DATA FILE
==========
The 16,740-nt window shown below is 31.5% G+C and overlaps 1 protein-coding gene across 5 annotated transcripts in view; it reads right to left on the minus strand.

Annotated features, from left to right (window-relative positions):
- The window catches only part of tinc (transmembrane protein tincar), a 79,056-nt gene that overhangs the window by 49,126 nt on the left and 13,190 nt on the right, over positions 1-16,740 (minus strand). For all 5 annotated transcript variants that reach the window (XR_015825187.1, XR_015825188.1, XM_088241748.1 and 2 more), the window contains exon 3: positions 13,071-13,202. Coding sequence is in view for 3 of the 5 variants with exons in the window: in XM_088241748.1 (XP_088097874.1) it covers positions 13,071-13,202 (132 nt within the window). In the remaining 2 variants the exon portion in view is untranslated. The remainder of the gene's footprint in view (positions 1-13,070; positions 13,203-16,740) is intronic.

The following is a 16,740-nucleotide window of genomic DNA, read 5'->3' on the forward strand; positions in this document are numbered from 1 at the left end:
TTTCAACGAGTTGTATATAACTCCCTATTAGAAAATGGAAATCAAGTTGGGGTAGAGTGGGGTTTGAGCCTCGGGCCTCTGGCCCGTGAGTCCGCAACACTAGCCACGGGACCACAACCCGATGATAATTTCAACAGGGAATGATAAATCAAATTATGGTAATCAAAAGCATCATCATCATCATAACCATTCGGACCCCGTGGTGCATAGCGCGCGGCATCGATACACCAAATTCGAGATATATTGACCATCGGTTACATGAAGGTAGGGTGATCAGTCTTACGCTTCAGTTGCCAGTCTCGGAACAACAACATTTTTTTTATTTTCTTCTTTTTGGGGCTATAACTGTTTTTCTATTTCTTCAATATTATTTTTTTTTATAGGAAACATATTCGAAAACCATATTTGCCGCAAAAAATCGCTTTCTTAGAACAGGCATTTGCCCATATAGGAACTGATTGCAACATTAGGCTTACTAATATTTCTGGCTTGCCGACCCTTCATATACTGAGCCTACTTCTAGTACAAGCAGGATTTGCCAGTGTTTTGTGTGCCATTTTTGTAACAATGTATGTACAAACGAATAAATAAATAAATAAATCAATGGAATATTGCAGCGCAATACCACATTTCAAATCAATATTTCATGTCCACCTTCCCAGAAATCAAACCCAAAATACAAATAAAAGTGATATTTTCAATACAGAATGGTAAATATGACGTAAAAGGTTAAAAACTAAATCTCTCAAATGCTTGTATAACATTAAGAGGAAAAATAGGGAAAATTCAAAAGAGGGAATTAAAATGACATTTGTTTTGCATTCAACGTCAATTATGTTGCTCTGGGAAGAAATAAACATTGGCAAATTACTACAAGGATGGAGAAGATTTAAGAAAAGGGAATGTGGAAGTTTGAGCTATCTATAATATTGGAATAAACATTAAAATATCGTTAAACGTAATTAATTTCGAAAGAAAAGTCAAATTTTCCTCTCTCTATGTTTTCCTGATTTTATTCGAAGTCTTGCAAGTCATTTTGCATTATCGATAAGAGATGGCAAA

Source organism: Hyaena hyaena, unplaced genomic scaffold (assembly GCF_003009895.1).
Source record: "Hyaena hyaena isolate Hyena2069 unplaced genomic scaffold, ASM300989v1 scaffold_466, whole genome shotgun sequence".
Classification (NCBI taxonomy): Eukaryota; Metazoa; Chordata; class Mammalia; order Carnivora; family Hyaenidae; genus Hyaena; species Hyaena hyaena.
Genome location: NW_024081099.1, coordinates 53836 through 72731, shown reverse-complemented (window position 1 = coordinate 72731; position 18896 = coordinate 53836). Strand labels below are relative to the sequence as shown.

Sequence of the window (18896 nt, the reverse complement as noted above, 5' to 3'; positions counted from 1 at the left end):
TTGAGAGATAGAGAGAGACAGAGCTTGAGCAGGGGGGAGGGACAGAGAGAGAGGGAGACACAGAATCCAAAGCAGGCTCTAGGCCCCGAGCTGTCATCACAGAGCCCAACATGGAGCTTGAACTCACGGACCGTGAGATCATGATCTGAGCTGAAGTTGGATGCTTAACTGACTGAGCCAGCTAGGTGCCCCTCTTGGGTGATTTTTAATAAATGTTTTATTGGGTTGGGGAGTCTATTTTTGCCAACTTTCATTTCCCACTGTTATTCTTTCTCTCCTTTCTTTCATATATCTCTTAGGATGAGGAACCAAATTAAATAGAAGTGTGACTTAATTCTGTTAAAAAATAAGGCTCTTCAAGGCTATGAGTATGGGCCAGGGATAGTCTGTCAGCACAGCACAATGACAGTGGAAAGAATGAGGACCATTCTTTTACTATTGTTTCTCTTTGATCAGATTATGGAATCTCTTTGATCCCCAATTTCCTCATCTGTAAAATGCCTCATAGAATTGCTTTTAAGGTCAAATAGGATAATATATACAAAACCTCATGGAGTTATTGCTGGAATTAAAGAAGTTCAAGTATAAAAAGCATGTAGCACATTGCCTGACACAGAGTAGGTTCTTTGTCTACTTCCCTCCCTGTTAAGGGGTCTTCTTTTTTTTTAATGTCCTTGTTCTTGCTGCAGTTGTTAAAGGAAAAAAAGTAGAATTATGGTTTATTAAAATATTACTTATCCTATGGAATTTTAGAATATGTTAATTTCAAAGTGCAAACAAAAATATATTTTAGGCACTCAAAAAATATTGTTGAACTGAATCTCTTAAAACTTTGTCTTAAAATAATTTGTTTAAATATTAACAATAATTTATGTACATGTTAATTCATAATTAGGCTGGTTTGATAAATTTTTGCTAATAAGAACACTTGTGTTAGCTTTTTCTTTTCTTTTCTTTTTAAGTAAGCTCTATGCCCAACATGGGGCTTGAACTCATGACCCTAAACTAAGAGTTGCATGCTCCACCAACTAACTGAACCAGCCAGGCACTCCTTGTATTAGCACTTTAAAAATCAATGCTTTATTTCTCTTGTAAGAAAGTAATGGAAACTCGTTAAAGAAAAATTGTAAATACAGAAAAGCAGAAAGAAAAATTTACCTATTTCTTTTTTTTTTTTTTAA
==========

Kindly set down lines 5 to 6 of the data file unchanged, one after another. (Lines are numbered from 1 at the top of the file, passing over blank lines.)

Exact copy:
TTTCAACGAGTTGTATATAACTCCCTATTAGAAAATGGAAATCAAGTTGGGGTAGAGTGGGGTTTGAGCCTCGGGCCTCTGGCCCGTGAGTCCGCAACACTAGCCACGGGACCACAACCCGATGATAATTTCAACAGGGAATGATAAATCAAATTATGGTAATCAAAAGCATCATCATCATCATAACCATTCGGACCCCGTGGTGCATAGCGCGCGGCATCGATACACCAAATTCGAGATATATTGACCATCGGTTACATGAAGGTAGGGTGATCAGTCTTACGCTTCAGTTGCCAGTCTCGGAACAACAACATTTTTTTTATTTTCTTCTTTTTGGGGCTATAACTGTTTTTCTATTTCTTCAATATTATTTTTTTTTATAGGAAACATATTCGAAAACCATATTTGCCGCAAAAAATCGCTTTCTTAGAACAGGCATTTGCCCATATAGGAACTGATTGCAACATTAGGCTTACTAATATTTCTGGCTTGCCGACCCTTCATATACTGAGCCTACTTCTAGTACAAGCAGGATTTGCCAGTGTTTTGTGTGCCATTTTTGTAACAATGTATGTACAAACGAATAAATAAATAAATAAATCAATGGAATATTGCAGCGCAATACCACATTTCAAATCAATATTTCATGTCCACCTTCCCAGAAATCAAACCCAAAATACAAATAAAAGTGATATTTTCAATACAGAATGGTAAATATGACGTAAAAGGTTAAAAACTAAATCTCTCAAATGCTTGTATAACATTAAGAGGAAAAATAGGGAAAATTCAAAAGAGGGAATTAAAATGACATTTGTTTTGCATTCAACGTCAATTATGTTGCTCTGGGAAGAAATAAACATTGGCAAATTACTACAAGGATGGAGAAGATTTAAGAAAAGGGAATGTGGAAGTTTGAGCTATCTATAATATTGGAATAAACATTAAAATATCGTTAAACGTAATTAATTTCGAAAGAAAAGTCAAATTTTCCTCTCTCTATGTTTTCCTGATTTTATTCGAAGTCTTGCAAGTCATTTTGCATTATCGATAAGAGATGGCAAA

Source organism: Hyaena hyaena, unplaced genomic scaffold (assembly GCF_003009895.1).